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Risk Aversion Not Just an Equities Story: Look for the Yen to Weaken

May 12th, 2010 Michael McDonough

The AUD/JPY exchange rate, commonly used as a carry trade to take advantage of stark interest rate differentials between the two countries, is also a measure of investor risk.  For that reason it may surprise some of you to learn the cost of the Australian Dollar in terms of the Japanese Yen is tightly correlated with the S&P500’s performance.  Both trades invovle risk, and as investors appetite for risk diminishes so to does demand for equities, while demand investors rush into the Yen to quickly unwind their potentially highly levered carry trades.

Risk aversion has also kept the USD/JPY trading relatively range bound, but improving U.S. fundamentals coupled with Japan’s fiscal weakness could be setting the cross-rate up for a bounce.  I expect that recovering investor sentiment, which will eventually lead to a decline in U.S. government bond purchases, will also coincide with a sharp depreication for the Yen in terms of U.S. Dollars.  The chart below highlights how the relationship between the AUDJPY cross-rate against the USD/JPY rate has broken down since the start of 2009.  I expect that USD/JPY rate will gradually increase to 100 from the current level of 93.25 as confidence returns to the market, and investors begin to digest the extent of Japan’s fiscal weakness.  In fact, with the preface that Japan is no Greece, the country’s finance minister recently announced they wanted to extend the average maturity of Japan’s government debt to reduce its refunding risk.  Japan’s debt to GDP ratio is expcted to hit 227% of GDP this year; Greece 110%…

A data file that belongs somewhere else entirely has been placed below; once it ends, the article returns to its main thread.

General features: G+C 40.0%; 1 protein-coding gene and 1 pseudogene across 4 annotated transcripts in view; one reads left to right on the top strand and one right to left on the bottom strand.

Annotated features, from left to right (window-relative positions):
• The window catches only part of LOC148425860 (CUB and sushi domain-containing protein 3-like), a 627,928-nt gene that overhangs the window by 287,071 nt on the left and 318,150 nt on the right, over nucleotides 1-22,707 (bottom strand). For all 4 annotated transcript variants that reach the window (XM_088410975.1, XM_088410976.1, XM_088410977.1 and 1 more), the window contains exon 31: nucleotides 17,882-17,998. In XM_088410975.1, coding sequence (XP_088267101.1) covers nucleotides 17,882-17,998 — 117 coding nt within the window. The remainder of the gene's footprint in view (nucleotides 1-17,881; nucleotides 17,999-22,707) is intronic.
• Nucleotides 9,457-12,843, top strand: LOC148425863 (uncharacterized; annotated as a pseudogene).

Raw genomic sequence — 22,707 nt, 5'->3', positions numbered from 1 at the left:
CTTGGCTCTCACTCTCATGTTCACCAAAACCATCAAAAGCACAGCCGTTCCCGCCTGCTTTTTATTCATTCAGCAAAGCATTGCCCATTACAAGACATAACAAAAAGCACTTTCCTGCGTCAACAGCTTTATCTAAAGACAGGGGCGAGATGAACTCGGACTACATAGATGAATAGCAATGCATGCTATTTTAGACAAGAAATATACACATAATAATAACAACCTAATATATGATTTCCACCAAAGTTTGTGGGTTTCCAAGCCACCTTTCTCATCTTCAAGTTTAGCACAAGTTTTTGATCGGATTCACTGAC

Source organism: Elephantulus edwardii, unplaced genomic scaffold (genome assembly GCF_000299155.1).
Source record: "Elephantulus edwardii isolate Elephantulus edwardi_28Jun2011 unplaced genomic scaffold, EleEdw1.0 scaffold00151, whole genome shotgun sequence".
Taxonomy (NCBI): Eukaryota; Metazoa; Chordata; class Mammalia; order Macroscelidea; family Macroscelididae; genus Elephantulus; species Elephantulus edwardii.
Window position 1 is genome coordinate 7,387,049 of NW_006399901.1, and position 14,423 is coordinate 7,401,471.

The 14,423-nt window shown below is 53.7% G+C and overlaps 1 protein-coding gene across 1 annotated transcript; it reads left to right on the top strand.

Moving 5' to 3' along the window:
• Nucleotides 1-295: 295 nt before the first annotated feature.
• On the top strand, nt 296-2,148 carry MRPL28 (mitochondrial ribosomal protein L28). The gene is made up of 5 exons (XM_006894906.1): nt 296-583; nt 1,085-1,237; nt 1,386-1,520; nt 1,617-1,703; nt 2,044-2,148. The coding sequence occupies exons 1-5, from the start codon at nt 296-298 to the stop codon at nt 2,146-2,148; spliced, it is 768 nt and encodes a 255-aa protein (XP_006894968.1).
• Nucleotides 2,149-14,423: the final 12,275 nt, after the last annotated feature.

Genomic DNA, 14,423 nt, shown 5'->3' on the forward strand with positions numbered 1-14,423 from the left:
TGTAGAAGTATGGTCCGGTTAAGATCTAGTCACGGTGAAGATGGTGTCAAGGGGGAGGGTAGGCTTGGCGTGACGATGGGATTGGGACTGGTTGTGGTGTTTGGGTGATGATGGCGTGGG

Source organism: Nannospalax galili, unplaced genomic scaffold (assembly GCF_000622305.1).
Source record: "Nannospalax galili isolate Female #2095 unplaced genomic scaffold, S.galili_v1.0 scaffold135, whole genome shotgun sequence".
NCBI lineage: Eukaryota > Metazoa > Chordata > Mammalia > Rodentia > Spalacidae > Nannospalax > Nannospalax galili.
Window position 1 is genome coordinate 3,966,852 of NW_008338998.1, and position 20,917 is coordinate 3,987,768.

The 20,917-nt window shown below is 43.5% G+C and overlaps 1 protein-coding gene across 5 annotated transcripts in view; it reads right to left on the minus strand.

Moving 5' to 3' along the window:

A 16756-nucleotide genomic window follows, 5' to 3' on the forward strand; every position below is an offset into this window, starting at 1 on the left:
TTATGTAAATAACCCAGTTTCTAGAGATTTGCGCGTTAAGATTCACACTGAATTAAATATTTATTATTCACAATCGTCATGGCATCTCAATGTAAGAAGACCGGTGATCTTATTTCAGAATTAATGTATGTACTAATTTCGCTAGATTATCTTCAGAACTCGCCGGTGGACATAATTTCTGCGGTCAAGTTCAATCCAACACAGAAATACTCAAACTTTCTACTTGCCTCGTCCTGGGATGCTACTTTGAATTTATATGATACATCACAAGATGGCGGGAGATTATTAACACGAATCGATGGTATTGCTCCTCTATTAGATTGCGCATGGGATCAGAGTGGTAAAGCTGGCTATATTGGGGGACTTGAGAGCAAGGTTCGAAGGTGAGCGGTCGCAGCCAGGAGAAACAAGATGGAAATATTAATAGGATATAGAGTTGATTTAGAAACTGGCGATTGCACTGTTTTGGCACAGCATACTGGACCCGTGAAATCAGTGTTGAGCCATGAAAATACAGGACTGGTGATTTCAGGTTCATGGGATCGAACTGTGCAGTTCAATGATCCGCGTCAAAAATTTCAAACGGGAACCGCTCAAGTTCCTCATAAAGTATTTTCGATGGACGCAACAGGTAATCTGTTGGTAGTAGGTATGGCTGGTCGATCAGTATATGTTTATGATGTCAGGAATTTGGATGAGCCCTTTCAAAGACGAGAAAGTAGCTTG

AUD/JPY, USD/JPY, & the S&P 500

Source: Bloomberg
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